Why media companies think that bundled subscriptions have difficult logistics

…and why you should consider that already solved.

Matthias Bohlen
8 minutes reading time

Simon Owens writes a fantastic weekly newsletter about new developments in the media industry, including a Q&A section.

This week, he answered an interesting question by Taegan Goddard, founder and publisher of Political Wire.

Taegan asked:

Do you know any instances of publications owned by different companies offering a bundled subscription? How do the mechanics and economics work — especially if the publications are on different subscription management platforms?

Simon answered:

I can certainly think of a few examples where media companies teamed up to offer bundled subscriptions. For instance, Bloomberg and The Information offered one back in 2020, though I think it’s since been discontinued. There was also the Everything Bundle, a Substack experiment where several writers teamed up to distribute their paid newsletters through a shared account.

But you’re right, Taegan, these kinds of partnerships are rare, even though the benefits seem obvious. Not only can two publishers share the marketing burden, but a discounted bundle would presumably produce more value for a subscriber.

So why don’t we see more bundled subscriptions? It really all comes down to logistics. Let’s run through some of the challenges you’d need to overcome:

  • As you hinted at in your question, you would need to get the subscription management platforms to play well together, which can be a huge hurdle in and of itself.

  • You’d need to find a publisher who’s of equal size and influence to you. Otherwise, you’d end up driving 80% of subscriptions while only taking home 50% of the revenue.

  • There’d be little recourse if the partner didn’t hold up their end of the bargain. Let’s say you team up with another newsletter and then the writer starts to publish only sporadically. Are they continuing to earn their 50%, or whatever fixed rate you agreed upon?

  • Even if you decide to end the bundle, then you’re stuck servicing those legacy subscribers in perpetuity. At the very least, you would have to transfer them back over to your subscription management program and comp them for a year’s subscription to make up for the fact that they’re no longer benefiting from the bundle.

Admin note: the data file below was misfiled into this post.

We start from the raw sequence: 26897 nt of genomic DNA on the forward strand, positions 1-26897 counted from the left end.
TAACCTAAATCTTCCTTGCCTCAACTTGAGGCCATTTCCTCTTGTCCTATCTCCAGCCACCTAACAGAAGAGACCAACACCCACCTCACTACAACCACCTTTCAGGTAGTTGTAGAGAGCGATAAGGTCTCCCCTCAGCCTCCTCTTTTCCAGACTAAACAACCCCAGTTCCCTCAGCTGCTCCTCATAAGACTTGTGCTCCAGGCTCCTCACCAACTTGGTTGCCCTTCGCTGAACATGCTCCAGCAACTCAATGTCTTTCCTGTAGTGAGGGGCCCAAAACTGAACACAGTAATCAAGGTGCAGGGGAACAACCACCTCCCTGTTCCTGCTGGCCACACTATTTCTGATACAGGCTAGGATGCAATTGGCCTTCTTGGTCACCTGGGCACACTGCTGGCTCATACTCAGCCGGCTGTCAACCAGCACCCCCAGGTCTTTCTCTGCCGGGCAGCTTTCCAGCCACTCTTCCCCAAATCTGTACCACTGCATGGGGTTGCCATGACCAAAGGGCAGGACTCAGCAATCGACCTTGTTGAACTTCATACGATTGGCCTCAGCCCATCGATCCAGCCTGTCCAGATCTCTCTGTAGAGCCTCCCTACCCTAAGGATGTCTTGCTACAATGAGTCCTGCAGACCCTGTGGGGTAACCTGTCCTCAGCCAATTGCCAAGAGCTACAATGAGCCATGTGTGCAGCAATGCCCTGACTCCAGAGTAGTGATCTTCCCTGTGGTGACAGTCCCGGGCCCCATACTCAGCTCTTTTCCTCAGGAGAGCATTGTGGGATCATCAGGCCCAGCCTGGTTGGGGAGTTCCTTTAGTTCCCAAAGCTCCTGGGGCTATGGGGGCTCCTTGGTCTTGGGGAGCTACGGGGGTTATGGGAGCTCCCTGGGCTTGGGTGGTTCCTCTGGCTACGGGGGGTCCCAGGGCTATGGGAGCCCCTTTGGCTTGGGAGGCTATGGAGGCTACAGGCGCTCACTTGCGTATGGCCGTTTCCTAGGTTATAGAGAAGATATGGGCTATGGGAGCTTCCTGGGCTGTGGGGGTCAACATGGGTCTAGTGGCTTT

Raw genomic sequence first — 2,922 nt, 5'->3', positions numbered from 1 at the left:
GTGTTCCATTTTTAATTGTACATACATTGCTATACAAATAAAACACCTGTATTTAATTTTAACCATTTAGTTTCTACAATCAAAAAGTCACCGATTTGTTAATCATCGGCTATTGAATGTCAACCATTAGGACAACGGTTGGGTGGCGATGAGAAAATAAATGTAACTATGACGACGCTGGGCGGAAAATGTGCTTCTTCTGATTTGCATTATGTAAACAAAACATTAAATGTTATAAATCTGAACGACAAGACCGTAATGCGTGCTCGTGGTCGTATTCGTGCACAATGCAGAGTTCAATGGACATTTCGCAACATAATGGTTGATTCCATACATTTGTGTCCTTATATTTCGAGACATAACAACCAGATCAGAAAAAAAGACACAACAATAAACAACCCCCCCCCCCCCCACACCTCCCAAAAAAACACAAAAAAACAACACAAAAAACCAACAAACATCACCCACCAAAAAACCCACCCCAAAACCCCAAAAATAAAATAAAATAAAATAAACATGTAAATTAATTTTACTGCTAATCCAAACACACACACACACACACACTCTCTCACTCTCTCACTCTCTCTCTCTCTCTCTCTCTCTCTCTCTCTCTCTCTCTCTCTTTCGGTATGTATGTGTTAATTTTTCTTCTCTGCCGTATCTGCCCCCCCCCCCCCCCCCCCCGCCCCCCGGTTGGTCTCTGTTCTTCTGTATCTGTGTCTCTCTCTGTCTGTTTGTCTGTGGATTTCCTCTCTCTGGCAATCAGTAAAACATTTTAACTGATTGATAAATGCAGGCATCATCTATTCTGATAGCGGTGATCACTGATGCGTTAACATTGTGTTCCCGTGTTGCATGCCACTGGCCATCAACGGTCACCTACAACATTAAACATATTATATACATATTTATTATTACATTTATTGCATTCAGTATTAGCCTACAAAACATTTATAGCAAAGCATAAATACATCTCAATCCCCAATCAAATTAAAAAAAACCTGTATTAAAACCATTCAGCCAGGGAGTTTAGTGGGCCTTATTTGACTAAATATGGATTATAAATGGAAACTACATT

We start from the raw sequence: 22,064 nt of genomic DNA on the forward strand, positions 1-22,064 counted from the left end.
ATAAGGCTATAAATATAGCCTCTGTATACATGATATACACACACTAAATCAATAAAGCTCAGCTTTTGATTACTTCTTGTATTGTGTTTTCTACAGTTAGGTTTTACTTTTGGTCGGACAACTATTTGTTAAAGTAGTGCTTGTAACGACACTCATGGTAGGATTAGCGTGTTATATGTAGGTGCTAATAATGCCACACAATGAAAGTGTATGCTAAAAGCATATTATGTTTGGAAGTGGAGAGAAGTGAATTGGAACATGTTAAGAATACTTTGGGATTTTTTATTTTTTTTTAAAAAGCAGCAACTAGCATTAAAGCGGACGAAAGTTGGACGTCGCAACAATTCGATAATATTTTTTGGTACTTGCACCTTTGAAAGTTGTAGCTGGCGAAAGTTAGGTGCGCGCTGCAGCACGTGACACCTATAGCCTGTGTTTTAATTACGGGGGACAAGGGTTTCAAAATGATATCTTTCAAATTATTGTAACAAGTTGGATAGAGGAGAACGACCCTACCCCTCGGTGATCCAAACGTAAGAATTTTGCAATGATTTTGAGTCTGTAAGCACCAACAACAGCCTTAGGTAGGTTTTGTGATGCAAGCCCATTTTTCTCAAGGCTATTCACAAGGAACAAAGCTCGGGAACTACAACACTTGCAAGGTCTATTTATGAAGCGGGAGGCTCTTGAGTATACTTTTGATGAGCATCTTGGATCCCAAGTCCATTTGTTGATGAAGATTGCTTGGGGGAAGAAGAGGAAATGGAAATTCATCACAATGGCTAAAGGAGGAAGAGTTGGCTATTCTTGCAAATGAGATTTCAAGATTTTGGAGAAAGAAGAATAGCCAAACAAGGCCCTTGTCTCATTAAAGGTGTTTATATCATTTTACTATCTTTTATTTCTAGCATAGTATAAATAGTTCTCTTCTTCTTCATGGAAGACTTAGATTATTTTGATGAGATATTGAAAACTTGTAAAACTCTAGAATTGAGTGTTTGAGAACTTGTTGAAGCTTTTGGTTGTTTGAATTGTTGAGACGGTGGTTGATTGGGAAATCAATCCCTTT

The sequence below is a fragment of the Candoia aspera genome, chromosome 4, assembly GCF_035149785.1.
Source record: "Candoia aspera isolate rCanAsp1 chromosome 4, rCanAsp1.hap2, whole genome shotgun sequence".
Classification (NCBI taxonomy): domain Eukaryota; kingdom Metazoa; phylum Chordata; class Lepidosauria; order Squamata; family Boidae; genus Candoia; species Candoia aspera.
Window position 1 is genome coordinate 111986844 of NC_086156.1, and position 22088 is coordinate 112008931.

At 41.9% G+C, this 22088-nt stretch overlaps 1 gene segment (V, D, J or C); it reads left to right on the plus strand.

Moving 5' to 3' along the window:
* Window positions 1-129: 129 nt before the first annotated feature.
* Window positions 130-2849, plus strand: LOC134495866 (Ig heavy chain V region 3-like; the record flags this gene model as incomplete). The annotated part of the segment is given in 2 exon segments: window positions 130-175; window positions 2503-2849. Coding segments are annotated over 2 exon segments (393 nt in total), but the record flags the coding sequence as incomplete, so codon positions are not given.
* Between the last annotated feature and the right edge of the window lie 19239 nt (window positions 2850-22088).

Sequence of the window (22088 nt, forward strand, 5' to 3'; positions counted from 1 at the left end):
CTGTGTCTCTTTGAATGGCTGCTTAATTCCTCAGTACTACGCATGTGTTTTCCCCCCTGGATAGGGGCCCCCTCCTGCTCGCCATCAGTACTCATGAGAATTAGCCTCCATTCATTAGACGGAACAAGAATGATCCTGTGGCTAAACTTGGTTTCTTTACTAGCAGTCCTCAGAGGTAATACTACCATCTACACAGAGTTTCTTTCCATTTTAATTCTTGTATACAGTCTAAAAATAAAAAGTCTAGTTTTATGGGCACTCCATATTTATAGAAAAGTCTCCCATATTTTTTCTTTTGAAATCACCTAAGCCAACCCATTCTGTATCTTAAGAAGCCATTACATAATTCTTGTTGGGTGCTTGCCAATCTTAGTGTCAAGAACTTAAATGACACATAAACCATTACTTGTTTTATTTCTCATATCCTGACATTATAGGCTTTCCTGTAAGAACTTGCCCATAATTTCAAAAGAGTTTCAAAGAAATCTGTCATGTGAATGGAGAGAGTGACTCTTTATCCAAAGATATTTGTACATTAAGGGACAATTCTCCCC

These hurdles aren’t insurmountable, but they’re large enough to deter many publishers from even bothering with a subscription partnership.

I found this analysis totally amazing because Simon listed exactly the same problems that I set out to solve when I created News Bundler in early 2022.

Let’s discuss them one by one, to see why you can consider them solved now:

Solved: Subscription management platforms don’t need to play well together

Let’s say, publication A is on Substack, publication B is powered by ConvertKit. Now imagine a subscriber who wants to read a bundle of A and B. Somehow A and B would have to make sure that they get a share of the money that comes from the subscriber. However, the subscriber doesn’t want to worry about this: they only want to pay once every month, for the bundled subscription.

So what would publishers A and B do to make Substack and ConvertKit play together?

Well, with News Bundler, they simply don’t need to!

When a subscriber buys a bundle on News Bundler, they pay only once a month. News Bundler knows that publishers A and B work for this bundle. It forwards the incoming money to A’s and B’s Stripe accounts, automatically. No need to make Substack and ConvertKit know about each other.

What applies to money, applies to the email systems, too: News Bundler acts as yet another subscriber to both publications, and it simply forwards the emails to all subscribers of the bundle.

Solved: Publishers don’t need to be of equal size and influence

Let’s say, publishers A and B have significantly different number of subscribers and/or their subscription prices differ significantly.

Example:

  • Publisher A has 1,000 subscribers who pay $10 per month.
  • Publisher B has 10,000 subscribers who pay $20 per month.

How big should each of their shares of the revenue be? And what if the number of subscribers fluctuates over time, should the share of revenue change?

News Bundler solves this problem for publishers. It automatically calculates the percentage that each publisher gets, and it adjusts it when old subscribers churn and new subscribers show up, too.

Using the numbers from the example above:

Publishers A and B could sell a $24 bundle to 11,000 subscribers, producing a gross revenue of $264,000/month (assuming that all subscribers get a 20% discount for the bundle). News Bundler will take an 8% service fee, i.e. $26,400.